The nitrogen cycle has been profoundly altered by human activities, and that in turn is affecting human health, air and water quality, and biodiversity in the U.S., according to a multi-disciplinary team of scientists writing in the 15th publication of the Ecological Society of America's Issues in Ecology. In "Excess Nitrogen in the U.S Environment: Trends, Risks, and Solutions," lead author Eric Davidson (Woods Hole Research Center) and 15 colleagues from universities, government and the private sector review the major sources of reactive nitrogen in the United States, resulting effects on health and the environment, and potential solutions.
both an essential nutrient and a pollutant, a byproduct of fossil fuel
combustion and a fertilizer that feeds billions, a benefit and a hazard,
depending on form, location and quantity. "Nitrogen pollution touches
everyone's lives," says Davidson, a soil ecologist and executive director
of the Woods Hole Research
Center. "This report
highlights the latest understanding of how it's harming human health, choking
estuaries with algal growth, and threatening biodiversity, such as by changing
how trees grow in our forests." Its authors, a diverse mix of agronomists,
ecologists, groundwater geochemists, air quality specialists, and
epidemiologists, connect the dots between all of the ways that excess nitrogen
in the environment affects people, economics and ecology. They argue for a
systematic, rather than piecemeal, approach to managing the resource and its
consequences. "We're really trying to identify solutions," emphasizes
good news: effective air-quality regulation has reduced nitrogen pollution from
energy and transportation sectors. On the other hand, agricultural emissions
are increasing. Ammonia, a byproduct of livestock waste, remains mostly
unregulated, and is expected to increase unless better controls on ammonia
emissions from livestock operations are implemented. Additionally, crop
production agriculture is heavily dependent on synthetic nitrogen fertilizer to
increase crop yields, but approximately half of all nitrogen fertilizer applied
is not taken up by crops and is lost to the environment.
is readily mobile, and very efficiently distributed through wind and
water," says author James Galloway, a biogeochemist at the University of Virginia. Airborne nitrogen from
agricultural fields, manure piles, automobile tailpipes, and smokestacks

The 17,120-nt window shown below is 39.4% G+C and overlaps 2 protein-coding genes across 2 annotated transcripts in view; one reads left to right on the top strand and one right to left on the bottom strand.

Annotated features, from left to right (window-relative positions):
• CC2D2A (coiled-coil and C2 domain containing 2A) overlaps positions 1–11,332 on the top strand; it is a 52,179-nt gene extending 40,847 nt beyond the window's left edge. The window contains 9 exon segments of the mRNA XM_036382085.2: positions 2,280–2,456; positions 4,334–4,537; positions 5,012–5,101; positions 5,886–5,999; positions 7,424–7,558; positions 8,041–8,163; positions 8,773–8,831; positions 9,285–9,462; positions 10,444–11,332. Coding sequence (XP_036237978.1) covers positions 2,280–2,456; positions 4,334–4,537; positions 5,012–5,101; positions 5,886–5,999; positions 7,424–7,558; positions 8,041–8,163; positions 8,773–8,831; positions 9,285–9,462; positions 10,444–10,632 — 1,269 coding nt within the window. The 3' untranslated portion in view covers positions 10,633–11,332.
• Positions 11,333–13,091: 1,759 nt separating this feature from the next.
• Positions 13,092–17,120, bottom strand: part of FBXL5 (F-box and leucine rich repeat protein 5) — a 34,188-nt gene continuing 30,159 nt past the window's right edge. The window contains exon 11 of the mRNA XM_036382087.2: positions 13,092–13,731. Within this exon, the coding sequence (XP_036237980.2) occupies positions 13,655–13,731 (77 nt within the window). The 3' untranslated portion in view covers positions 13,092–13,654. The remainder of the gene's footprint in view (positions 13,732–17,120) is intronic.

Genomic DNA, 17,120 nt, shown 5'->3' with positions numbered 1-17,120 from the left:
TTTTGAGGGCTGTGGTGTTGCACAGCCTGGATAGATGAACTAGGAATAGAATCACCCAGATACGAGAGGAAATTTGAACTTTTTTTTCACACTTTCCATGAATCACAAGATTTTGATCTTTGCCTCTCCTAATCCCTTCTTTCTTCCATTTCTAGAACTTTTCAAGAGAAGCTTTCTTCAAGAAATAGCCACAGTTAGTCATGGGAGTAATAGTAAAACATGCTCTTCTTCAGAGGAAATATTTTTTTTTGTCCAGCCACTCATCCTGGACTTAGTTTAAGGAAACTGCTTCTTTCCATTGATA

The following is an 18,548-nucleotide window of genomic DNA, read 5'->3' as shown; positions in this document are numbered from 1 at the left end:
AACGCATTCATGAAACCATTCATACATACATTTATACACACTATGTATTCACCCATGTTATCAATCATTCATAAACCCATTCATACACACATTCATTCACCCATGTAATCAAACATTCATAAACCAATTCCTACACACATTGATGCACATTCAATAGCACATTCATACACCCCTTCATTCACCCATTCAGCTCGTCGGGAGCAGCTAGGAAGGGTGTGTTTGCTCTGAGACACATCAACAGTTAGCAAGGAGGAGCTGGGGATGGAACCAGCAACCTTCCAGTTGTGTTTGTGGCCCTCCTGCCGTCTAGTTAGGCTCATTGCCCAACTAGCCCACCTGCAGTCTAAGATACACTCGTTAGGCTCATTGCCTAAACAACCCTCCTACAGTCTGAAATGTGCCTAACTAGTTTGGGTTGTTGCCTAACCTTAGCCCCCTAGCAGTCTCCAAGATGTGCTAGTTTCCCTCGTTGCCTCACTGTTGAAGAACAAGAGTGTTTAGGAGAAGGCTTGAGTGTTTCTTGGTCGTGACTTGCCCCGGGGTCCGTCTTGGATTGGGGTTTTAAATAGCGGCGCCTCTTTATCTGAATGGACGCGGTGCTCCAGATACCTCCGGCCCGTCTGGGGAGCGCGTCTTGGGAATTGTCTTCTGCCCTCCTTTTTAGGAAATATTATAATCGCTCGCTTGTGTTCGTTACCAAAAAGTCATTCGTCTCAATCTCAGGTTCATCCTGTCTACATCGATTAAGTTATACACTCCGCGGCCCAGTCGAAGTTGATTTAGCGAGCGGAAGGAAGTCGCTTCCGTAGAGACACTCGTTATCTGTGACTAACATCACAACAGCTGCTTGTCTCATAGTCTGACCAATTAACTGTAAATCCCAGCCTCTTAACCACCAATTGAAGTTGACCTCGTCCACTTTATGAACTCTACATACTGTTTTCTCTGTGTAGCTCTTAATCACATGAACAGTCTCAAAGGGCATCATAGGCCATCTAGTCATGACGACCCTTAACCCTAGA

travels with the wind to settle over distant forests and coastal areas.
reviews agricultural solutions, and notes that applying current practices and
technologies can reduce nitrogen pollution from farm and livestock operations
by 30 percent to 50 percent. It tabulates strategies to help farmers optimize
efficient use of fertilizer, rather than just maximize crop yield, including
buffer strips and wetlands, manure management, and ideal patterns of fertilizer
application. It also considers the cost of implementing them, and programs for
buffering farmers against losses in bad years.
are a variety of impacts due to the human use of nitrogen," says Galloway. "The biggest is a positive one, in that it
allows us to grow food for Americans and people in other countries, and we
don't want to lose sight of that." Balancing inexpensive abundant food
against the damage done by nitrogen escaping into the environment is a
conversation the authors would like to hear more prominently in policy arenas.
"Yes, we have to feed people, but we also need clean drinking water, clean
air, and fisheries in the Gulf of Mexico,"
emphasizes Davidson. "The science helps to show those tradeoffs, and where
we most stand to gain from improved nutrient management in agriculture."
the impacts from nitrogen pollution:
than 1.5 million Americans drink well water contaminated with nitrate, a
regulated drinking water pollutant, either above or near EPA standards,
potentially placing them at increased risk of birth defects and cancer, which
are noted in the report.
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